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Facebook Educates Advertisers: Forget the Click

At the ad conference IAB MIXX this week, Facebook laid out its argument to advertisers, based on a recent study it conducted with Datalogix: Clicks are meaningless. The value of online advertising comes from the impression a brand makes, not whether somebody chose to interact with it online. The social network compared Internet ads to television where in-store purchases and branding effectiveness are the name of the game.

Facebook pointed out the research supports the conclusion drawn from a recent Nielsen study, which pointed out that advertisers needed to look beyond traditional web metrics to assess the true value of their impact.

“…There is emerging evidence that brand metrics – which show attitudinal response to online campaigns – can predict offline sales,” Facebook summed up on its blog. “The research further shows that there’s virtually no relationship between click-through rates and brand opinion or offline sales.”

The company studied nearly 50 digital ad campaigns, each selected by the social networks’ Client Counsel, not Facebook, so they weren’t cherry picked to skew results. The study sought to understand whether Facebook’s ads drove sales and what campaigns proved most effective. Researchers walked away with three main lessons.

Impressions are the point, not interaction. About 99 percent of sales generated through online advertising come from people who never clicked on an ad, proof that just because a user doesn’t click through doesn’t mean they weren’t hooked by the brand.

Reach drives revenue. Campaigns that maximized reach had about a 70 percent higher return on investment. It’s a concept TV marketers have operated under for years, but the online world until now had no proof that online ads followed similar laws of advertising physics.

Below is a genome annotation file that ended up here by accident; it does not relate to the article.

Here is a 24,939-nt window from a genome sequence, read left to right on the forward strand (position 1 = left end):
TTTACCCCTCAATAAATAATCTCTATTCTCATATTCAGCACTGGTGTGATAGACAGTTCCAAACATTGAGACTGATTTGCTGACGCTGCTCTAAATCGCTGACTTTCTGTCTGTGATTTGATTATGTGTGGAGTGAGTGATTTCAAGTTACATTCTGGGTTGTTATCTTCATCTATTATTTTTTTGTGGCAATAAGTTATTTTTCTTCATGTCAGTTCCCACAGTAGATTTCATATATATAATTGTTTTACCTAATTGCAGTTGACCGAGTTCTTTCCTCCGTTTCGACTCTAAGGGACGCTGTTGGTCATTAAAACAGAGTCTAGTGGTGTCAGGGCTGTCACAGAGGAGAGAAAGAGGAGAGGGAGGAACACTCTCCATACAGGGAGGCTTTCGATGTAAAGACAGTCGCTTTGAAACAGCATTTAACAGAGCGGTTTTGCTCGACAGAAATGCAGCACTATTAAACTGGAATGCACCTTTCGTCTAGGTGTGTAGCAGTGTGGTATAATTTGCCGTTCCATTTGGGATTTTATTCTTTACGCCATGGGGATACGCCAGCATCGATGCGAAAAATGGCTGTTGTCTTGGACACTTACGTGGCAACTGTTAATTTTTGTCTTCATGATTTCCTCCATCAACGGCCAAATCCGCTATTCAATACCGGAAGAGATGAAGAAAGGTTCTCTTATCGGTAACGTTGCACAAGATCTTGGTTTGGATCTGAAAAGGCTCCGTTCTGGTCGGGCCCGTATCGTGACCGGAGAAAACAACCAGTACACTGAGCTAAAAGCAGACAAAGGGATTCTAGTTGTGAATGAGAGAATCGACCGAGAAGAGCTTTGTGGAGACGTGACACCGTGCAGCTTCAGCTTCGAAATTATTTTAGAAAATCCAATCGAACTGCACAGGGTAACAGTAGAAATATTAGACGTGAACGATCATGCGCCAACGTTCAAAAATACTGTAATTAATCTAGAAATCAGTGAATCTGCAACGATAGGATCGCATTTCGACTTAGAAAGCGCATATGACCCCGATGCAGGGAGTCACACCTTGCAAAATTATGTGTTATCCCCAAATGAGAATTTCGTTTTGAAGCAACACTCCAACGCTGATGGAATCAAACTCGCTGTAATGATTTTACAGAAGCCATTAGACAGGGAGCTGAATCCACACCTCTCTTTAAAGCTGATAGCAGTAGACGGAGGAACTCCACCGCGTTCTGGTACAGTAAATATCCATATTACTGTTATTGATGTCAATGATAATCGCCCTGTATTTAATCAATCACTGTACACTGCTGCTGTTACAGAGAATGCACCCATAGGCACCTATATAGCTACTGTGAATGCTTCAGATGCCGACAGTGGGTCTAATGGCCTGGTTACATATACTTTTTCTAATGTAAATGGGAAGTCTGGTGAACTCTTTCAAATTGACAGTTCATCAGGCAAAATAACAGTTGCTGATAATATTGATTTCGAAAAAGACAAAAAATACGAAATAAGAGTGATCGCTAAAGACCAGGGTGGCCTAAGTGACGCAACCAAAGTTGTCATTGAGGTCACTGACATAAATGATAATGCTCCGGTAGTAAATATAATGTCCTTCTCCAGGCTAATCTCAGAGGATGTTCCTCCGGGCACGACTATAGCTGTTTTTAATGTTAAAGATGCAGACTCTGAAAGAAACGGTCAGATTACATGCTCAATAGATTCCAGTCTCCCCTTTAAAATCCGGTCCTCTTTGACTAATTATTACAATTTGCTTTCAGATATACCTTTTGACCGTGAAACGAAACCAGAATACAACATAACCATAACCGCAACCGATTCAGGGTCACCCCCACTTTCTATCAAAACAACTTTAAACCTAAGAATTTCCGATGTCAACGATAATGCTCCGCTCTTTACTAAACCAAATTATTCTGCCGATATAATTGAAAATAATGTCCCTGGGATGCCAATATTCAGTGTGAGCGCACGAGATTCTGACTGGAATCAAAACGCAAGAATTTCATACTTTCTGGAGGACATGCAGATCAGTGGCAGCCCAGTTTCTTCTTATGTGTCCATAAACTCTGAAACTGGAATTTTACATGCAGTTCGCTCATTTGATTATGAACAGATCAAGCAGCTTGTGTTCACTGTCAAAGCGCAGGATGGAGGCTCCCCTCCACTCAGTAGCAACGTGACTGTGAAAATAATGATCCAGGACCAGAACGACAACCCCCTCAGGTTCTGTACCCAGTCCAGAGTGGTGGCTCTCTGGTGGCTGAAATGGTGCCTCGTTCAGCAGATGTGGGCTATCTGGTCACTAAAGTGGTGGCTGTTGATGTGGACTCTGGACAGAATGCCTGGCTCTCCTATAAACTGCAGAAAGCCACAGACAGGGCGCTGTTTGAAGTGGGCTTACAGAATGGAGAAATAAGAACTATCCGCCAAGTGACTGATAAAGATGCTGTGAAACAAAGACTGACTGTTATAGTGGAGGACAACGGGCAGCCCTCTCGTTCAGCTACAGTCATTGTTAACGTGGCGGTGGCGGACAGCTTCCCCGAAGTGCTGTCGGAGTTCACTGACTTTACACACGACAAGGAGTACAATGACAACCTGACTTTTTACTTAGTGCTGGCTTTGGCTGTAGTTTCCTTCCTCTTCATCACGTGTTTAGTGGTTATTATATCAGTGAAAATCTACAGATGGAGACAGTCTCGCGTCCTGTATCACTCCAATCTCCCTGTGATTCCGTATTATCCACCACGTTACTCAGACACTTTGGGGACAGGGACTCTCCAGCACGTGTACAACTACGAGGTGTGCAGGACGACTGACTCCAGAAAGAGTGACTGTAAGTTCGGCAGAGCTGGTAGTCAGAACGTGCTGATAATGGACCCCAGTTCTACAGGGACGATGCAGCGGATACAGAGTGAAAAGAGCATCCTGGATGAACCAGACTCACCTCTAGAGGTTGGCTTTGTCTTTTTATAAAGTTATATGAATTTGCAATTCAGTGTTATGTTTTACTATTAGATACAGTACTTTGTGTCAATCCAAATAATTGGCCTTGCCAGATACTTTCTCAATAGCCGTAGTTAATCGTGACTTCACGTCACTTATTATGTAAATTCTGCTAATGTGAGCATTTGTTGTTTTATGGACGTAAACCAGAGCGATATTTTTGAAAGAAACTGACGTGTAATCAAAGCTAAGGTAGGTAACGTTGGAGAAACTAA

The right message is essential. The study found that reallocating high frequency impressions to viewers seeing too few impressions increases ROI by 40 percent. A “sweet spot of effective frequency” maximizes return on investment.

“These findings demonstrate a clear road map to success for digital marketers, focused on reaching the right consumers at the right frequency,” Facebook concluded. “And while these conclusions might seem familiar to traditional marketers who use TV, they represent a substantial shift from the focus on click-optimization that is more typical of digital campaign planning.”

Of course, Facebook is doing its own branded advertising to the advertisers themselves with this study. The social network has been criticized for having a low click through rate, but it doesn’t take a genius to realize that a brand can stick in the mind even if the viewer does nothing but subconsciously salivate. It does take science to prove it, however, and Facebook practically put it on a billboard.

Facebook’s partnership with Datalogix has raised eyebrows in the tech world for privacy concerns. The partnership is part of the Facebook Exchange, an online system enabling advertisers to bid on ads in real time. Facebook pointed out that the two companies only aggregate hashed data and not individual data on individual users. The data is used to indicate how many people saw a given ad and actually went out and bought the product.  

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